Minimum Unit Pricing will reduce alcohol harm and save lives

By June Shannon Policy News   |   7th May 2021

Three-fold increase in alcohol related presentations to hospital Emergency Department  2005-2015.

 

The Irish Heart Foundation has welcomed the decision by Government to introduce Minimum Unit Pricing (MUP) for alcohol in January 2022 as it will help reduce alcohol-related harms, and ultimately save lives.

A minimum unit price of 10c per gram of alcohol is provided for in section 11 of the Public Health (Alcohol) Act 2018 which is designed to address the harms of alcohol misuse.

MUP sets a floor price beneath which alcohol cannot legally be sold and targets products that are cheap relative to their strength. The minimum price is determined by and directly proportionate to the amount of pure alcohol in a drink.

Therefore, when introduced in January next year, the cost of cheapest alcohol products will increase and the more alcohol in a drink the more it will cost.

The Irish Heart Foundation has been an active member of the Alcohol Health Alliance and the introduction of MUP for alcohol is a measure which the Foundation has supported for many years.

" Minimum unit pricing is an effective means of reducing alcohol consumption and increasing health gains,"

Kathryn Reilly, Policy Manager , The Irish Heart Foundation

Commenting Kathryn Reilly, Policy Manager with the Irish Heart Foundation said, “alcohol misuse places a heavy burden on individuals, families, communities, workplaces and the health service. Minimum unit pricing is an effective means of reducing alcohol consumption and increasing health gains, particularly among the heaviest drinkers.

“However, while we recognise the significant step the commencement of this section will be, we must also acknowledge other sections of the Bill that have yet to be commenced – measures on labelling, broadcast watershed and content of alcohol advertising. In that regard, the Irish Heart Foundation will continue our lobbying efforts on this, individually and collectively as part of the Alcohol Health Alliance, to ensure the Public Health (Alcohol) Act is fully implemented.”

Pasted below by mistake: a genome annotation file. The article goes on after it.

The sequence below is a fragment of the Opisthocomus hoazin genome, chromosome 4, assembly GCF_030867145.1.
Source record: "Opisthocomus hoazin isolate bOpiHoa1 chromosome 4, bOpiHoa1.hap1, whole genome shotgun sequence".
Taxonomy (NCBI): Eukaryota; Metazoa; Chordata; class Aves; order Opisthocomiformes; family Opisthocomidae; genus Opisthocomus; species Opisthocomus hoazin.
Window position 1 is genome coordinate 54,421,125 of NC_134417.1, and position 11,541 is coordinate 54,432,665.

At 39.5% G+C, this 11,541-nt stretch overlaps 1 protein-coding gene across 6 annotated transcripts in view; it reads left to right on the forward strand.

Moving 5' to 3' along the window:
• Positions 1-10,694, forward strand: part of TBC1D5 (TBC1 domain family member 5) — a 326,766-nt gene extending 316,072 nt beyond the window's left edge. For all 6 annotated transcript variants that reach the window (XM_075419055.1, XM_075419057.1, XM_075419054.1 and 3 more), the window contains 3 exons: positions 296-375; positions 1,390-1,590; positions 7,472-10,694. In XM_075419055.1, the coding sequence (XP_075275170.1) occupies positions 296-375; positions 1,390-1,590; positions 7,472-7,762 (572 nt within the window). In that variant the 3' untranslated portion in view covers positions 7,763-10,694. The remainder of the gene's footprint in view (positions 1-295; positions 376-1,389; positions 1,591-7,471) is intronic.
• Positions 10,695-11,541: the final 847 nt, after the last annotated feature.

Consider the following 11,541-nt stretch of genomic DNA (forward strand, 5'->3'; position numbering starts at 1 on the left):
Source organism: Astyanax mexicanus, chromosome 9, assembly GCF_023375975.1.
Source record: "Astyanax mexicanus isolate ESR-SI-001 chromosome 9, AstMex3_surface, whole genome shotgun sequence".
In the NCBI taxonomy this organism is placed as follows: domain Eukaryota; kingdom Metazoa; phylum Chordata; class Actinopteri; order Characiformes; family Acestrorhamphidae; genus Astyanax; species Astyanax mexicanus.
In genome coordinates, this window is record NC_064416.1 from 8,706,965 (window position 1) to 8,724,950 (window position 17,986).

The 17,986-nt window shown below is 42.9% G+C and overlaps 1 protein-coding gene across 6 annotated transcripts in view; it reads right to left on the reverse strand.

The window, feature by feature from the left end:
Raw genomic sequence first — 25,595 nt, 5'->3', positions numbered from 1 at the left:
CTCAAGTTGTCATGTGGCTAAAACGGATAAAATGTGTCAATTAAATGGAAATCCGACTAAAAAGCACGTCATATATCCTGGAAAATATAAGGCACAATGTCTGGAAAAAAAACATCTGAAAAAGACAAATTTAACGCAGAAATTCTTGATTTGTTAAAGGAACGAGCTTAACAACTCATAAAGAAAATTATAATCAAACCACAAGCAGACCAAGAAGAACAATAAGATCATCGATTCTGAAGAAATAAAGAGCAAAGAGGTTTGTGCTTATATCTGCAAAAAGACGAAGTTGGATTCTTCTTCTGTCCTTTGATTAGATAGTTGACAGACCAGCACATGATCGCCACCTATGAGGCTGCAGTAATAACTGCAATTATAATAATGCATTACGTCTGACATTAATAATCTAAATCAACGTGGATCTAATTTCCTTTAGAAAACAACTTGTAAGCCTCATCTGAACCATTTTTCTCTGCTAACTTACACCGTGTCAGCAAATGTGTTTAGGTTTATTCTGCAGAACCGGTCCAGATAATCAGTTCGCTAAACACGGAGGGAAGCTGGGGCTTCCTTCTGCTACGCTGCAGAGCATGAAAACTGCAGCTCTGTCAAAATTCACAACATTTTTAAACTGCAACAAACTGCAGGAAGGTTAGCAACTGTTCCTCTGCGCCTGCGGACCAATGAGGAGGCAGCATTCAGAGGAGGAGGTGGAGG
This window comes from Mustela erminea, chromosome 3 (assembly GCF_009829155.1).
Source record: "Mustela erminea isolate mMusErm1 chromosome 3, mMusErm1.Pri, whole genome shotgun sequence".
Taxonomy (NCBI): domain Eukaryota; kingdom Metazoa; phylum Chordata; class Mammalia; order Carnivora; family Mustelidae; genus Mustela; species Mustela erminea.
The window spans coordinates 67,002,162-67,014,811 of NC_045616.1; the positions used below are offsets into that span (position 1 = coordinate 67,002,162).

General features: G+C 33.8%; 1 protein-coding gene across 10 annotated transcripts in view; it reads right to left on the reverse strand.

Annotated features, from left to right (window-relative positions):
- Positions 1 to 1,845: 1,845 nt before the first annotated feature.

Minister for Health, Stephen Donnelly TD, said, “addressing the availability of cheap strong alcohol products will reduce the disease and death caused by the harmful use of alcohol and will ensure that cheap strong alcohol is not available to children and young people at “pocket money” prices.

" The universal availability of cheap, strong alcohol products has contributed to Ireland's problematic alcohol use and the poor public health related outcomes."

Dr Sheila Gilheany, CEO , Alcohol Action Ireland

Dr Sheila Gilheany, CEO of Alcohol Action Ireland, said; “Alcohol Action Ireland are pleased that Section 11 of the Public Health (Alcohol) Act will now be commenced. The universal availability of cheap, strong alcohol products has contributed to Ireland’s problematic alcohol use and the poor public health related outcomes. By commencing MUP, and establishing a floor price for alcohol, we can expect to see less alcohol being purchased by those who cause themselves, and others, the greatest harm. This will reduce alcohol harm and save lives.”

Professor Siobhan MacHale, Consultant Liaison Psychiatrist at Beaumont Hospital, said; “As a physician and psychiatrist who works in a general hospital, I see patients affected by alcohol on a daily basis, in settings ranging from Emergency Departments to ICU. We have seen a three-fold increase in alcohol related presentations to Beaumount Hospital Emergency Department over a 10-year period, 2005-2015.

“I, along with Emergency Department, Hepatology and Psychiatry colleagues in Beaumont Hospital greatly welcome and strongly support MUP as a targeted public health measure to help those most vulnerable in our society to minimise alcohol-related harm.”

Mark Murphy, Advocacy Officer with the Irish Heart Foundation said the decision by government to formally approve the introduction of minimum pricing from alcohol from the 1st of January next year was to be “hugely welcomed.”

“While the delay to the introduction of MUP is disappointing, this initiative will benefit public health as a whole by reducing over-consumption and the development of chronic illnesses, while also helping our healthcare sector by lowering alcohol related hospital admissions and treatments,” he said.

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Related Topics

alcohol alcohol harm alcohol marketing alcohol. heart. stroke public health Public Health Alcohol Bill

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